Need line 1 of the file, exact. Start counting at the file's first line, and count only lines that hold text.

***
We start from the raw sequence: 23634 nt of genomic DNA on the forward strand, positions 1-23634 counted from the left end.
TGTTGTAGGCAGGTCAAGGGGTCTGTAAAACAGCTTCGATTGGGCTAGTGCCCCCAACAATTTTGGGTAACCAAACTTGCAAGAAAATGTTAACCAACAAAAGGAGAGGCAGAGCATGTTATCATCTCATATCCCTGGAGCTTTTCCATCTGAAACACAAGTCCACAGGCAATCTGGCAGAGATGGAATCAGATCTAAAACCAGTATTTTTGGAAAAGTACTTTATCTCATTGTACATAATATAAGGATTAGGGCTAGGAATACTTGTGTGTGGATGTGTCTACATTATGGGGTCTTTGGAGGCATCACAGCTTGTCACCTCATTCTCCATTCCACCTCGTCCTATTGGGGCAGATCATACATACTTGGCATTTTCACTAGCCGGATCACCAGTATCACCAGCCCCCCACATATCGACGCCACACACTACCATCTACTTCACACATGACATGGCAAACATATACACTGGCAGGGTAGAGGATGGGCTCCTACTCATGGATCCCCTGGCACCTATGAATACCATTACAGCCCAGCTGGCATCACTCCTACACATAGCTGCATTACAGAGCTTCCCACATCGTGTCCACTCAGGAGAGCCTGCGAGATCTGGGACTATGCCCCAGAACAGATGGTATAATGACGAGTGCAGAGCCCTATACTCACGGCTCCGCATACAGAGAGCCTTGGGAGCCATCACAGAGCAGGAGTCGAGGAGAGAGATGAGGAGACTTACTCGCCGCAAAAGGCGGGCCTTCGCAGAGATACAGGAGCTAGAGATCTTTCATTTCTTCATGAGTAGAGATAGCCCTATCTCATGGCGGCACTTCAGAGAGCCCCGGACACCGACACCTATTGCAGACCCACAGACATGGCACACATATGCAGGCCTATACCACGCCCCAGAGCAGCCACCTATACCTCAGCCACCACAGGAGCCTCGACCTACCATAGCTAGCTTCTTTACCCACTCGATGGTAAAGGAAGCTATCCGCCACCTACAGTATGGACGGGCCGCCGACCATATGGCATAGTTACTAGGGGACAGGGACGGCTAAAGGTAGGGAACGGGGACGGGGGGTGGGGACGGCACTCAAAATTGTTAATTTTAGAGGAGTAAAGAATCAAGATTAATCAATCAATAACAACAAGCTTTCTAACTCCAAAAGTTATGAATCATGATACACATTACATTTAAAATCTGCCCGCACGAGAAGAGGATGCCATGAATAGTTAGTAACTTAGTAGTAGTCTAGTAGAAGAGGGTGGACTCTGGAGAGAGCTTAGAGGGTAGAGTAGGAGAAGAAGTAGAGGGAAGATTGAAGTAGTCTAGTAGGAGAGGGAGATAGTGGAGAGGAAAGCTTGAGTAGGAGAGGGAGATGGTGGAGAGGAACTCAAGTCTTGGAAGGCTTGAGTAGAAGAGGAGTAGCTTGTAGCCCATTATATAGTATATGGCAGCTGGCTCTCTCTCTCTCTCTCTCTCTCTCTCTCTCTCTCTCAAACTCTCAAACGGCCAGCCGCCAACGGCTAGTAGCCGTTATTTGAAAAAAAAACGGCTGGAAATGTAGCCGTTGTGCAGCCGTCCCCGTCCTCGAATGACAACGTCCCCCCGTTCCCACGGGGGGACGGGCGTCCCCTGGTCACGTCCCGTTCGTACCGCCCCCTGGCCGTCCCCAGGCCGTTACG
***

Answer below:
We start from the raw sequence: 23634 nt of genomic DNA on the forward strand, positions 1-23634 counted from the left end.